Isaac then made a feast for them, and they ate and drank. Genesis 26:30
A certain high school teacher introduced a course entitled, “Home Ec for Boys!” Nobody touched it. So she changed the course title to, “Bachelor Living for Men,” and the enrollment quickly filled up. Same stuff: cooking, sewing, and washing. It was what the words communicated.
Words are such poor vehicles of our thoughts. A certain woman who was traveling in Europe learned that the hard way, when she sent the following telegram to her husband, “Have found wonderful bracelet. Price Seventyfive thousand. May I buy it?” He immediately fired back a telegram which read, “No, price too high!” The telegraph operator, however, omitted that one comma after the word No, so the message read, “No price too high!” She bought it. That was an expensive breakdown in communication. But not as high as the substitution of a period for a comma. It happened on July 22, 1962 when the first American Venus probe was launched. A programmer inadvertently inserted a period into a FORTRAN program when he should have used a comma, and that very slight mistake caused the rocket to head towards a populated area, and the space rocket had to be destroyed as the result.
I suspect that the woman patched things up with her husband, and although the Venus probe cost a lot of money, no lives were lost as the result of that breakdown in communication. But when it comes to breakdowns in communication between people, there can be some devastating results. Relationships break down and marriages are destroyed.
There are a number of reasons that our best efforts to communicate fall flat. Most of our communication is done with the vehicle of words. We learn to speak as the natural result of assimilating our environment, and we assume that everybody else speaks the same language because they know the same words we use. That’s the first fatal assumption in communication. There are about 600,000 words in the English language today, and the average person uses fewer than 5,000. Actually, most of us use about 2,000 words in normal conversation. All right if we master these 2,000 words, then we can all understand each other and communicate? Right? Wrong! That’s the second fatal assumption in communication.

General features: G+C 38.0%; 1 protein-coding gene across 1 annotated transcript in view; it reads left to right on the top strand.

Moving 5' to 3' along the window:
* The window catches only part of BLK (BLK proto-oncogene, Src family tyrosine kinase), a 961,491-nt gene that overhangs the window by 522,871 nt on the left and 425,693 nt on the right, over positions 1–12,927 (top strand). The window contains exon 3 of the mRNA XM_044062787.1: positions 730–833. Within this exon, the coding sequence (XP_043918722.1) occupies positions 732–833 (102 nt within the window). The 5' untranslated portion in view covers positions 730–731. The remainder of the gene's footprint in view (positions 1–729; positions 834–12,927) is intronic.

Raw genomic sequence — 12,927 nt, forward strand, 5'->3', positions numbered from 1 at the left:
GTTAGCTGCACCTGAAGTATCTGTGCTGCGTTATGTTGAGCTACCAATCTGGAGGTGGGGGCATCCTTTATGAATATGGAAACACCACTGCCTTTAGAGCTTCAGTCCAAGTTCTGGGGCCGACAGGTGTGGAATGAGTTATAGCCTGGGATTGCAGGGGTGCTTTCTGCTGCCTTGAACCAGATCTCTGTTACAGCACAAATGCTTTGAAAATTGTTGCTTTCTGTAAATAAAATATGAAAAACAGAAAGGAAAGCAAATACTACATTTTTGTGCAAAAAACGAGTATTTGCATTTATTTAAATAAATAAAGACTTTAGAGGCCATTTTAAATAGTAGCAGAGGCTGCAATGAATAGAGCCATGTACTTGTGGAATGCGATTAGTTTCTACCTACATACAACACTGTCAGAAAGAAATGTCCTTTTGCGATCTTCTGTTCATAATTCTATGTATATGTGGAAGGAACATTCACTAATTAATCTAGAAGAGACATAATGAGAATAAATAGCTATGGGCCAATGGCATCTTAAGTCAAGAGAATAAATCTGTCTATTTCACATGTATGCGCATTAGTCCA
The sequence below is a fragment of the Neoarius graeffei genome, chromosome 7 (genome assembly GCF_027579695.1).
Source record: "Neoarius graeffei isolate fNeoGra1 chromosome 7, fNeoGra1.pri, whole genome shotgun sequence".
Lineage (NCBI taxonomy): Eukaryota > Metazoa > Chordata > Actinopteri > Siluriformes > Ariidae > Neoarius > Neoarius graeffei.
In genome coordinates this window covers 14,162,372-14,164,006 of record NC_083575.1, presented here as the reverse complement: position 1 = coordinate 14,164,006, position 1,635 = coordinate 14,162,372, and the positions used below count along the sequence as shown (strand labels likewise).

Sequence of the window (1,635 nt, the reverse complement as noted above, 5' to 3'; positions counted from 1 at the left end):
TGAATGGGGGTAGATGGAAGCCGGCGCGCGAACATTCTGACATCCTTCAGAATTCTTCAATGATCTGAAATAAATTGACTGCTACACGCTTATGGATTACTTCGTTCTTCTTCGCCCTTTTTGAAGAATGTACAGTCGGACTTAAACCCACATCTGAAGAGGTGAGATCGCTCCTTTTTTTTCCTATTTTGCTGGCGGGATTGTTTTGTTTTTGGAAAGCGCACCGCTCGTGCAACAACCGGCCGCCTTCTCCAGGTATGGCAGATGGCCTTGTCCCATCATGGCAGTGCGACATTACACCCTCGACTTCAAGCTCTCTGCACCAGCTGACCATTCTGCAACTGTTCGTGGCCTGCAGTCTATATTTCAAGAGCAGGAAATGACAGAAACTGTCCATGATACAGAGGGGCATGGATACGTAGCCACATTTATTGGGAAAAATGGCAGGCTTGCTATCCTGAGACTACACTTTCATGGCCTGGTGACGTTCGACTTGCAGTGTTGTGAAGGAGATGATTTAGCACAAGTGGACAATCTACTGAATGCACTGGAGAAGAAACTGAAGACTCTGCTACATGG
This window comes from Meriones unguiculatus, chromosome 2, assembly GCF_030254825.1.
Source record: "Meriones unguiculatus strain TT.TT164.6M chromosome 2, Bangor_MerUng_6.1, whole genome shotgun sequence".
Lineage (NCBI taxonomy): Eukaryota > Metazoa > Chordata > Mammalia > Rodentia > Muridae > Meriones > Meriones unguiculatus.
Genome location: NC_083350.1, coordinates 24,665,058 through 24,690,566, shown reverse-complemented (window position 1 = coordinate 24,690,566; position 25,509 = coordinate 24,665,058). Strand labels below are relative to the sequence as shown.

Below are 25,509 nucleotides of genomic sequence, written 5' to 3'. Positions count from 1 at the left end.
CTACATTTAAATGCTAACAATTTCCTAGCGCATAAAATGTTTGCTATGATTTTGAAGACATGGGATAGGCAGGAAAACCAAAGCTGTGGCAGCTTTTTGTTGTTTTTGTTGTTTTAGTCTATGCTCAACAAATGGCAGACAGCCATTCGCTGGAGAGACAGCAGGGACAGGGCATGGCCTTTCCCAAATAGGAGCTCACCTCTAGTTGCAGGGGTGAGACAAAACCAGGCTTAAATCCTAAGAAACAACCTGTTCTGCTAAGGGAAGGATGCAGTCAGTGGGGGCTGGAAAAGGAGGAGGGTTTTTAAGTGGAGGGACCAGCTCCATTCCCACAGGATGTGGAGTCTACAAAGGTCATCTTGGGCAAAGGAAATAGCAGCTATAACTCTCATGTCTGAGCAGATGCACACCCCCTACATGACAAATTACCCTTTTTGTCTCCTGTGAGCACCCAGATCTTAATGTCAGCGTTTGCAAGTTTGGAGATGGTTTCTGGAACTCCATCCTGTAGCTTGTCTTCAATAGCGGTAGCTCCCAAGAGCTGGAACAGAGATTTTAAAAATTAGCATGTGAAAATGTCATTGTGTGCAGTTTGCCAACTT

The problem is that the 500 most frequently used words in the English have no fewer than 14,000 dictionary definitions. It’s no wonder that words are poor vehicles of expression. Some languages are much better at conveying meaning than others. Greek, for example, is a beautiful language. That’s the one God chose to give us our New Testament. It offers a beauty and exactness that we just don’t have in English, but I’m afraid that if I’m to communicate with you today, I’ve got to use my native tongueEnglish.
The third basic assumption, which, indeed, is flawed, is thinking that because we use certain words they mean the same thing to the person who is the object of our conversation. I often think of the conversation which takes place in Lewis Carroll’s book, Alice in Wonderland. Humpty Dumpty is talking to Alice and says, “When I use a word, it means just what I choose it to meanneither more nor less.” But Alice replies, “The question is whether you can make words mean so many different things.”
Long ago Paul wrote, “…if you talk to a person in some language he doesn’t understand, how will he know what you mean? You might as well be talking to an empty room.”
Resource reading: James 1